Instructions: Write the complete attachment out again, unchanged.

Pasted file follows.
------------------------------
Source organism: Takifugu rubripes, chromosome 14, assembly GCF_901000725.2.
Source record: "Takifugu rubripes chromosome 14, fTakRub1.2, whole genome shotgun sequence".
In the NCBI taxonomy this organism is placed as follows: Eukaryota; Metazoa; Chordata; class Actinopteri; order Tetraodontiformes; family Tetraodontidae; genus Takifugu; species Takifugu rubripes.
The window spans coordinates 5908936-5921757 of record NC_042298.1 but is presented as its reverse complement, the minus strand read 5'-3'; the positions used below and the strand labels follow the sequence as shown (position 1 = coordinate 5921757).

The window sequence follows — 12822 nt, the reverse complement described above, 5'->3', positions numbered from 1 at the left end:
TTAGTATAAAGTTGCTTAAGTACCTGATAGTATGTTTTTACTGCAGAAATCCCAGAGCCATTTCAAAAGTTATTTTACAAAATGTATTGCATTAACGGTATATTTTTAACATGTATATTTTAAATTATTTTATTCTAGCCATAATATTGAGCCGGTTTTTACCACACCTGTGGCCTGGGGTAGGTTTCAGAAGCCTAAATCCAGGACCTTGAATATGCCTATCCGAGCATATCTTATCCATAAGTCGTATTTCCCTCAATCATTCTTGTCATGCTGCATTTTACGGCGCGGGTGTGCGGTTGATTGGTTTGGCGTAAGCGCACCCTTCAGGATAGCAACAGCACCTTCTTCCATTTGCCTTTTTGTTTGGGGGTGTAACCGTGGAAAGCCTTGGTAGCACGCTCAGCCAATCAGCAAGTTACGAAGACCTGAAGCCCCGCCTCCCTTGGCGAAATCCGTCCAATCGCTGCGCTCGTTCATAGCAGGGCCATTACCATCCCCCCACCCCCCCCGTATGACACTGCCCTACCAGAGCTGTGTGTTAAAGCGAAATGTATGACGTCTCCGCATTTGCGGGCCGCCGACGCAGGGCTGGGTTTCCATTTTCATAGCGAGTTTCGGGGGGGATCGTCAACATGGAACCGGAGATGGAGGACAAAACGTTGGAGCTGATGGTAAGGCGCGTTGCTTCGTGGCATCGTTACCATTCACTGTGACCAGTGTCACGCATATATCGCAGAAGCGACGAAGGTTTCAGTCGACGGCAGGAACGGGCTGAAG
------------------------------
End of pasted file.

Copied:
Source organism: Takifugu rubripes, chromosome 14, assembly GCF_901000725.2.
Source record: "Takifugu rubripes chromosome 14, fTakRub1.2, whole genome shotgun sequence".
In the NCBI taxonomy this organism is placed as follows: Eukaryota; Metazoa; Chordata; class Actinopteri; order Tetraodontiformes; family Tetraodontidae; genus Takifugu; species Takifugu rubripes.
The window spans coordinates 5908936-5921757 of record NC_042298.1 but is presented as its reverse complement, the minus strand read 5'-3'; the positions used below and the strand labels follow the sequence as shown (position 1 = coordinate 5921757).

The window sequence follows — 12822 nt, the reverse complement described above, 5'->3', positions numbered from 1 at the left end:
TTAGTATAAAGTTGCTTAAGTACCTGATAGTATGTTTTTACTGCAGAAATCCCAGAGCCATTTCAAAAGTTATTTTACAAAATGTATTGCATTAACGGTATATTTTTAACATGTATATTTTAAATTATTTTATTCTAGCCATAATATTGAGCCGGTTTTTACCACACCTGTGGCCTGGGGTAGGTTTCAGAAGCCTAAATCCAGGACCTTGAATATGCCTATCCGAGCATATCTTATCCATAAGTCGTATTTCCCTCAATCATTCTTGTCATGCTGCATTTTACGGCGCGGGTGTGCGGTTGATTGGTTTGGCGTAAGCGCACCCTTCAGGATAGCAACAGCACCTTCTTCCATTTGCCTTTTTGTTTGGGGGTGTAACCGTGGAAAGCCTTGGTAGCACGCTCAGCCAATCAGCAAGTTACGAAGACCTGAAGCCCCGCCTCCCTTGGCGAAATCCGTCCAATCGCTGCGCTCGTTCATAGCAGGGCCATTACCATCCCCCCACCCCCCCCGTATGACACTGCCCTACCAGAGCTGTGTGTTAAAGCGAAATGTATGACGTCTCCGCATTTGCGGGCCGCCGACGCAGGGCTGGGTTTCCATTTTCATAGCGAGTTTCGGGGGGGATCGTCAACATGGAACCGGAGATGGAGGACAAAACGTTGGAGCTGATGGTAAGGCGCGTTGCTTCGTGGCATCGTTACCATTCACTGTGACCAGTGTCACGCATATATCGCAGAAGCGACGAAGGTTTCAGTCGACGGCAGGAACGGGCTGAAG